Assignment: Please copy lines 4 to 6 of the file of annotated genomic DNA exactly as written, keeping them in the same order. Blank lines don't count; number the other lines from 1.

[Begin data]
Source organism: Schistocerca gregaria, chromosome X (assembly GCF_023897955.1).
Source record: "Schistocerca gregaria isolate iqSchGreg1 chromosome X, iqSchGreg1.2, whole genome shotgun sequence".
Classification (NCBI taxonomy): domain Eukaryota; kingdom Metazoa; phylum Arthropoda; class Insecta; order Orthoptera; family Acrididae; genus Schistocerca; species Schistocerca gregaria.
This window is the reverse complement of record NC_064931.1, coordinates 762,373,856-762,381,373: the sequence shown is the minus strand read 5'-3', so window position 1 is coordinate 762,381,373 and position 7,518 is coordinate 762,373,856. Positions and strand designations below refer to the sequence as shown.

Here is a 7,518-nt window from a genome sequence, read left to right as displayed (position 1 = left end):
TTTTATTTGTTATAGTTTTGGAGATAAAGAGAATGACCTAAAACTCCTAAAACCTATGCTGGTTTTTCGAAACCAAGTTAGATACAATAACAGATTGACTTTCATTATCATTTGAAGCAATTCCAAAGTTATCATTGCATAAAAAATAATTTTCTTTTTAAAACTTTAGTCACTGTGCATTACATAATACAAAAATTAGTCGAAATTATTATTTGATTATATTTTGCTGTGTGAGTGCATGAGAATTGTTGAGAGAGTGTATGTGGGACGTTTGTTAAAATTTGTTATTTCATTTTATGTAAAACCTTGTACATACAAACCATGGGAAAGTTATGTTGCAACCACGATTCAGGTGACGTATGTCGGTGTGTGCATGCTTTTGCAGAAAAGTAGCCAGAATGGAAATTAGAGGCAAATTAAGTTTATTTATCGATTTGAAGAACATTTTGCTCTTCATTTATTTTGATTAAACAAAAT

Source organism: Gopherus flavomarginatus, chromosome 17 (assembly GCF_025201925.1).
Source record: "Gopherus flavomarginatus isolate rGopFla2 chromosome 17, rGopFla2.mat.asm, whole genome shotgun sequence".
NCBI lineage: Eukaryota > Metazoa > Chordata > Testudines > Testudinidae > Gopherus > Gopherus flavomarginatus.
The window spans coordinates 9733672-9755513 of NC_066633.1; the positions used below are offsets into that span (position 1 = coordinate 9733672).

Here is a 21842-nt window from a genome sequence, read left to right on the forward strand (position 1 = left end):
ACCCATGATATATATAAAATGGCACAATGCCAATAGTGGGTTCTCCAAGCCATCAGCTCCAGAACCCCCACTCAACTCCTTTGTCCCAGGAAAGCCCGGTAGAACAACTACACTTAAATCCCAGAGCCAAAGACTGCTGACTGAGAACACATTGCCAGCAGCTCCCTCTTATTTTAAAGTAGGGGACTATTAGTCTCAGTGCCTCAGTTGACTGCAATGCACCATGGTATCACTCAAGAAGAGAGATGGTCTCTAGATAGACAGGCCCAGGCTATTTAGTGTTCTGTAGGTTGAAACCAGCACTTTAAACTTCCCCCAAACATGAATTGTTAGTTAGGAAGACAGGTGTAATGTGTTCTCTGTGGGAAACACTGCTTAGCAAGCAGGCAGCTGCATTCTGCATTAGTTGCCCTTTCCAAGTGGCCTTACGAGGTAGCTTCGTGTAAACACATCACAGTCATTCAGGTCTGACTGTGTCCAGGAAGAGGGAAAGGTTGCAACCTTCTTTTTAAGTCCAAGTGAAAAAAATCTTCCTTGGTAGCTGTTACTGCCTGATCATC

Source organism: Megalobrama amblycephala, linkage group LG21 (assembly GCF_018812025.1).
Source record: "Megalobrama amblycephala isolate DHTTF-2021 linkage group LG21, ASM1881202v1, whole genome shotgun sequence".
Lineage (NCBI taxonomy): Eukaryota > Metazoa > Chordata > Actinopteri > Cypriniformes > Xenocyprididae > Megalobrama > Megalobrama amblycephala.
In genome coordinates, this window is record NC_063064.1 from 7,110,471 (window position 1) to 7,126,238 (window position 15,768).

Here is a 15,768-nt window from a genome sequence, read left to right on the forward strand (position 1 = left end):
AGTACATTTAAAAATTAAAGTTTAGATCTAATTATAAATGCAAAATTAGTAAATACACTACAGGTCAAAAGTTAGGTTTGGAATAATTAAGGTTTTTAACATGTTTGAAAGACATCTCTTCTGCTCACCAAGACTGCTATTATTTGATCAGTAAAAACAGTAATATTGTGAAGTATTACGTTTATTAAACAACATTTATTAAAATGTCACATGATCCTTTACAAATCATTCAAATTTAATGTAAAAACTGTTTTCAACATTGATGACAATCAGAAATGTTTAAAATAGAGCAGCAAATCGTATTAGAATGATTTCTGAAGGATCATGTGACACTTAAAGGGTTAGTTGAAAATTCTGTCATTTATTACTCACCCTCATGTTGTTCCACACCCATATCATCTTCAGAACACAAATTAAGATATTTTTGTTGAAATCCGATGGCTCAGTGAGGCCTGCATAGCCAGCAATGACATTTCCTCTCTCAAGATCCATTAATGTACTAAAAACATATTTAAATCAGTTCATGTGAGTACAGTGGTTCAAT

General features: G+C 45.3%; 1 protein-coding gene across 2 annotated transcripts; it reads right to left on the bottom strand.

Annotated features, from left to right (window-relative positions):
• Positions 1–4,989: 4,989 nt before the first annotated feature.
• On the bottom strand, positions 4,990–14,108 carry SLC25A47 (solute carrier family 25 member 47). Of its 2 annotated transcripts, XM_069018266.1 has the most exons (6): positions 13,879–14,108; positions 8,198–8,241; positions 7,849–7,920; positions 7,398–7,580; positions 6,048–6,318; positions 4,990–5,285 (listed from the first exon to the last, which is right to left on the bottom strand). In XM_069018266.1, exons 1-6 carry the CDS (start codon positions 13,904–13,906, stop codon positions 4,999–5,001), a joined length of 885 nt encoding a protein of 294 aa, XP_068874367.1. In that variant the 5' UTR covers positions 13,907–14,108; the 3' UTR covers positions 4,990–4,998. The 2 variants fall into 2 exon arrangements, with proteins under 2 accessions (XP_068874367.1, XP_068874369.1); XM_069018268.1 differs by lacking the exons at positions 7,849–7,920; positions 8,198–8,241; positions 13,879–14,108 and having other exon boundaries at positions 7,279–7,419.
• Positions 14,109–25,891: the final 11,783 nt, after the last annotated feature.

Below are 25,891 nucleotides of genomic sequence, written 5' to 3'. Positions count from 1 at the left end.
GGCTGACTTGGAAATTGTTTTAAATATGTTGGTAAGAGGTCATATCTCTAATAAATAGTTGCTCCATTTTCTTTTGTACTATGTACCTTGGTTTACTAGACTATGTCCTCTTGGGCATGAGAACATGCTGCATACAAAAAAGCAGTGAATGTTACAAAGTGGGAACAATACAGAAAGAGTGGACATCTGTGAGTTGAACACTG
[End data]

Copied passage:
This window is the reverse complement of record NC_064931.1, coordinates 762,373,856-762,381,373: the sequence shown is the minus strand read 5'-3', so window position 1 is coordinate 762,381,373 and position 7,518 is coordinate 762,373,856. Positions and strand designations below refer to the sequence as shown.

Here is a 7,518-nt window from a genome sequence, read left to right as displayed (position 1 = left end):
TTTTATTTGTTATAGTTTTGGAGATAAAGAGAATGACCTAAAACTCCTAAAACCTATGCTGGTTTTTCGAAACCAAGTTAGATACAATAACAGATTGACTTTCATTATCATTTGAAGCAATTCCAAAGTTATCATTGCATAAAAAATAATTTTCTTTTTAAAACTTTAGTCACTGTGCATTACATAATACAAAAATTAGTCGAAATTATTATTTGATTATATTTTGCTGTGTGAGTGCATGAGAATTGTTGAGAGAGTGTATGTGGGACGTTTGTTAAAATTTGTTATTTCATTTTATGTAAAACCTTGTACATACAAACCATGGGAAAGTTATGTTGCAACCACGATTCAGGTGACGTATGTCGGTGTGTGCATGCTTTTGCAGAAAAGTAGCCAGAATGGAAATTAGAGGCAAATTAAGTTTATTTATCGATTTGAAGAACATTTTGCTCTTCATTTATTTTGATTAAACAAAAT